Staff and Wire Reports
WASHINGTON — Republicans whisked a $388 billion spending bill through the House on Saturday, a mammoth measure that underscores the dominance of deficit politics by curbing dollars for everything from education to environmental cleanups.
Lawmakers approved the measure by a bipartisan 344-51 margin on what might be the last day of their postelection session.
Included in the funding is $2.35 million for infrastructure improvements in Curry County to support the Glanbia cheese plant between Clovis and Portales.
U.S. Sen. Pete Domenici R-N.M., a senior member of the Appropriations Committee, requested the funding in March as part of the Transportation, Treasury and General Government Appropriations Bill. These projects will be part of a massive omnibus appropriations package that will include nine separate appropriations bills. All items in the $388 billion measure will be subject to a .83 percent across-the-board reduction.
“I am very happy that these federal transportation funds have been secured. A solid infrastructure is necessary to support any major industry, including a cheese plant that will be one of the largest in the nation,” Domenici said. “This appropriation should be viewed as an investment in the economic future of the region, and I’m pleased to have had a role in making it possible.
The $2.35 million appropriation will be used to construct a “highway quality” roadway from Highway 70 to the plant, and will provide for the addition of acceleration lanes on Highway 70 itself to allow for trucks to safely enter and exit the highway.
The cheese plant is a joint venture between Glanbia Foods, Dairy Farmers of America, and Select Milk Producers. The facility is expected to generate 205 new jobs and an estimated $450 million in annual sales.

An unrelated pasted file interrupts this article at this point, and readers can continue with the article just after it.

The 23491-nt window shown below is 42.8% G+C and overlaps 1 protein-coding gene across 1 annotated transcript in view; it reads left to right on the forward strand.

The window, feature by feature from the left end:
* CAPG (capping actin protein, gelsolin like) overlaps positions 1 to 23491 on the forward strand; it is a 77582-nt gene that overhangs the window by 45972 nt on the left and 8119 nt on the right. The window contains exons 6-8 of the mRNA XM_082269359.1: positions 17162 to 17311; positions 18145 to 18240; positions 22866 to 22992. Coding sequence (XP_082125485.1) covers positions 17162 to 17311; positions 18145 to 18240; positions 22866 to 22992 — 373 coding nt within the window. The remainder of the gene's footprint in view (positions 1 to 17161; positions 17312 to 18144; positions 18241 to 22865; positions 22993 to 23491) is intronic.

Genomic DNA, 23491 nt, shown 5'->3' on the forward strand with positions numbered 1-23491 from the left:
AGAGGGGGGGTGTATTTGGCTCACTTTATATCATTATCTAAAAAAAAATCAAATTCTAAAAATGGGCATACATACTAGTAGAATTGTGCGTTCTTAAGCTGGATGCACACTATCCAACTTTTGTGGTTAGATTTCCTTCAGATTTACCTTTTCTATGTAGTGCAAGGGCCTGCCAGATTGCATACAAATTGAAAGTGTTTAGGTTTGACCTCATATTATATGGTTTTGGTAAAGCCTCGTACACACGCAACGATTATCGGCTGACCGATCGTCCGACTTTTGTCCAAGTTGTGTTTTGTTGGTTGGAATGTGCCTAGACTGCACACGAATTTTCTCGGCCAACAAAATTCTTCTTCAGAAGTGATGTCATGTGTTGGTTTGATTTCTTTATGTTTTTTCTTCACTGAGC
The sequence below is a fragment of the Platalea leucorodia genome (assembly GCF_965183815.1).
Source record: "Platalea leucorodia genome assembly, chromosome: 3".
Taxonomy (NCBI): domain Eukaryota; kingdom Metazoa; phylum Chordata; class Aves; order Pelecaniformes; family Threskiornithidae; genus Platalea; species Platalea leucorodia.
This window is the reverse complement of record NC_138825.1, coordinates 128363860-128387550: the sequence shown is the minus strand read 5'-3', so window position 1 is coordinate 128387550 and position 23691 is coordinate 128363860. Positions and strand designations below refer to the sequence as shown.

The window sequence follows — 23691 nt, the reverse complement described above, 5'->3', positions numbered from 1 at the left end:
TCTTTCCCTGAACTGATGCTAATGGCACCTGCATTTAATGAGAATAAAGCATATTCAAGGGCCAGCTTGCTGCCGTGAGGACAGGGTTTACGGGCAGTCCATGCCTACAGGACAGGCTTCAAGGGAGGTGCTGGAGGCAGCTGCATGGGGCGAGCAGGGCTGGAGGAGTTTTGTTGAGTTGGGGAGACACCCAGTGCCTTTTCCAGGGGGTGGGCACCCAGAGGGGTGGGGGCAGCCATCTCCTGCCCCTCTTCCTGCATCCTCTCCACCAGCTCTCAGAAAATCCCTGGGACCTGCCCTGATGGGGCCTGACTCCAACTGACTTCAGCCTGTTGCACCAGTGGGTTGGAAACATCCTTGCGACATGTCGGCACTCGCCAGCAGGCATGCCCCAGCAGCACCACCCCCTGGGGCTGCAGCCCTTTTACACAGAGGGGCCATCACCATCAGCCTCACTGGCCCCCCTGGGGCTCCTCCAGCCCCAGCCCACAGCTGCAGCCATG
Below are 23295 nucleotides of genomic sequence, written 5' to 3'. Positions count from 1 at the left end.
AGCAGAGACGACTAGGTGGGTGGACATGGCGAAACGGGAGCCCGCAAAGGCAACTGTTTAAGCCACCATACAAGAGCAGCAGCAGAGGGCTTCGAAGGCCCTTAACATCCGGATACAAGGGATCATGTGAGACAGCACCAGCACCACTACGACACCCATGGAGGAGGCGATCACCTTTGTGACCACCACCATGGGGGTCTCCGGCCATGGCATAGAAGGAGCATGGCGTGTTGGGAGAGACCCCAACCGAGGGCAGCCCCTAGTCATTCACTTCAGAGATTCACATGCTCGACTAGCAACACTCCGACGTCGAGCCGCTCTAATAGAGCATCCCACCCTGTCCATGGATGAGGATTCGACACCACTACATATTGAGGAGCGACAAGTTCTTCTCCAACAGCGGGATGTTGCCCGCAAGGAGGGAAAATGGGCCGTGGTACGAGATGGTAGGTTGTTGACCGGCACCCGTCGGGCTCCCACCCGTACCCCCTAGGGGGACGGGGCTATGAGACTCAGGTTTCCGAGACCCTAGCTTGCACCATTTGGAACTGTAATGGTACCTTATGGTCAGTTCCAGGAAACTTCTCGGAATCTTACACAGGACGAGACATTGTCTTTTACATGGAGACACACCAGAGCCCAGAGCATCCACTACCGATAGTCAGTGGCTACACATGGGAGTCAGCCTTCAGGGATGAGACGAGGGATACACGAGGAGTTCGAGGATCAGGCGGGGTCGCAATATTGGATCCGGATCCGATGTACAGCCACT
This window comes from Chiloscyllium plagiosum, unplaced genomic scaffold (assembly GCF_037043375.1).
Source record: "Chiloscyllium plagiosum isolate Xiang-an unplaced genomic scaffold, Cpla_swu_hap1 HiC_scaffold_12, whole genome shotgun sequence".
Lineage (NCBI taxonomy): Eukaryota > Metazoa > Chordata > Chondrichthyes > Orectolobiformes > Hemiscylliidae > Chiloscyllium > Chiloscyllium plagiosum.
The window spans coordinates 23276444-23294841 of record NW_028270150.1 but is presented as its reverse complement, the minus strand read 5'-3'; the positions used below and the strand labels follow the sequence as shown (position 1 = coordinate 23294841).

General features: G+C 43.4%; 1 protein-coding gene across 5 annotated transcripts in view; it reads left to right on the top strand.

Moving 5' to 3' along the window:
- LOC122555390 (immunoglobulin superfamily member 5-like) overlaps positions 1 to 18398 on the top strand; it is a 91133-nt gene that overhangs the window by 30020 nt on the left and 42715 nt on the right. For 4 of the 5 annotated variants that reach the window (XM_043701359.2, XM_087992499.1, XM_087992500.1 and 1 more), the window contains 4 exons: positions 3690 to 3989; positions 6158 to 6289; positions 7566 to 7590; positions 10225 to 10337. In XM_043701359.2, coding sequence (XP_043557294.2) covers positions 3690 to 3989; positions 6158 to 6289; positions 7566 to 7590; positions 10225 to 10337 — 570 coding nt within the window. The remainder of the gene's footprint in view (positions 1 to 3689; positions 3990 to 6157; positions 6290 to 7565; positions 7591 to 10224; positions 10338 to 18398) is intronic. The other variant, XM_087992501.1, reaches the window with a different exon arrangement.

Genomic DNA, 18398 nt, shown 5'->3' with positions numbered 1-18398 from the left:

The package also included:
• $1 million for an overpass on N.M. Highway 467 in Roosevelt County,
• $500,000 for Eastern New Mexico University to buy telecommunications equipment for KENW and
• $400,000 for the Clovis Fire Department to purchase emergency vehicles.
The package passed 65-30 in the Senate.
From its tight domestic spending to the Democratic-backed provisions on overtime and other issues that were dropped, the bill is a monument to the GOP’s raw power controlling the White House and Congress. An imposing monument, too: The bill and explanatory report, completed near midnight Friday, were about 14 inches tall, leaving many lawmakers baffled about its precise contents.
“I’m very proud of the fact that we held the line and made Congress make choices and set priorities, because it follows our philosophy,” Majority Leader Tom DeLay, R-Texas, said in House debate.
Even President Bush’s initiatives were not immune to cuts as the bill’s GOP chief authors heeded his demands to control spending. His request for development of new nuclear weapons was rejected; his budget for the AmeriCorps volunteer program was sliced by 12 percent; and the $2.5 billion he wanted to aid countries adopting democratic practices was slashed by $1 billion.
Passage would crown the lame-duck session of Congress, which began Tuesday. Lawmakers hoped to leave town for the year Saturday night, but Senate delays on the spending bill and the collapse of bargaining over a measure reorganizing U.S. intelligence agencies left timing in doubt.
While the spending bill was one of the most austere in years, it had something for virtually every lawmaker, including mountains of home-district projects. Taxpayers for Common Sense, a bipartisan group favoring less federal spending, said it found 11,772 projects worth $15.8 billion.